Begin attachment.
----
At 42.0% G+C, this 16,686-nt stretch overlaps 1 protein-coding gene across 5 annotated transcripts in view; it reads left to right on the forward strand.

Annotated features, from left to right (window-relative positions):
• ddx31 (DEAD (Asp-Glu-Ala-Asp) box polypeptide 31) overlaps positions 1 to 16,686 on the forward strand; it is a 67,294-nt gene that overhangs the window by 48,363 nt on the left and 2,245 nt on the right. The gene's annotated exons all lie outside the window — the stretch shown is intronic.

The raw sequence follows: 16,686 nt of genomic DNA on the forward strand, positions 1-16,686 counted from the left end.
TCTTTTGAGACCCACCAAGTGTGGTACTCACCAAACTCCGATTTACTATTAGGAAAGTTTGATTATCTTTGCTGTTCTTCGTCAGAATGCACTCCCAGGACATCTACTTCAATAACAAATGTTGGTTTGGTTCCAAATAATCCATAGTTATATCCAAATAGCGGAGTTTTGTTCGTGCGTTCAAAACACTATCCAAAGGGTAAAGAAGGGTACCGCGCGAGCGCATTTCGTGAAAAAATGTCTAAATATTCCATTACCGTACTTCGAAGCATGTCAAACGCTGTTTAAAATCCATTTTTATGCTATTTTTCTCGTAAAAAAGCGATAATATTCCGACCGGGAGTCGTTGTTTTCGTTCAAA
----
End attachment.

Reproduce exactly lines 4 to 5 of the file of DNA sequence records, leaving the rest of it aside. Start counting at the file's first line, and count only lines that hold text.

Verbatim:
The raw sequence follows: 16,686 nt of genomic DNA on the forward strand, positions 1-16,686 counted from the left end.
TCTTTTGAGACCCACCAAGTGTGGTACTCACCAAACTCCGATTTACTATTAGGAAAGTTTGATTATCTTTGCTGTTCTTCGTCAGAATGCACTCCCAGGACATCTACTTCAATAACAAATGTTGGTTTGGTTCCAAATAATCCATAGTTATATCCAAATAGCGGAGTTTTGTTCGTGCGTTCAAAACACTATCCAAAGGGTAAAGAAGGGTACCGCGCGAGCGCATTTCGTGAAAAAATGTCTAAATATTCCATTACCGTACTTCGAAGCATGTCAAACGCTGTTTAAAATCCATTTTTATGCTATTTTTCTCGTAAAAAAGCGATAATATTCCGACCGGGAGTCGTTGTTTTCGTTCAAA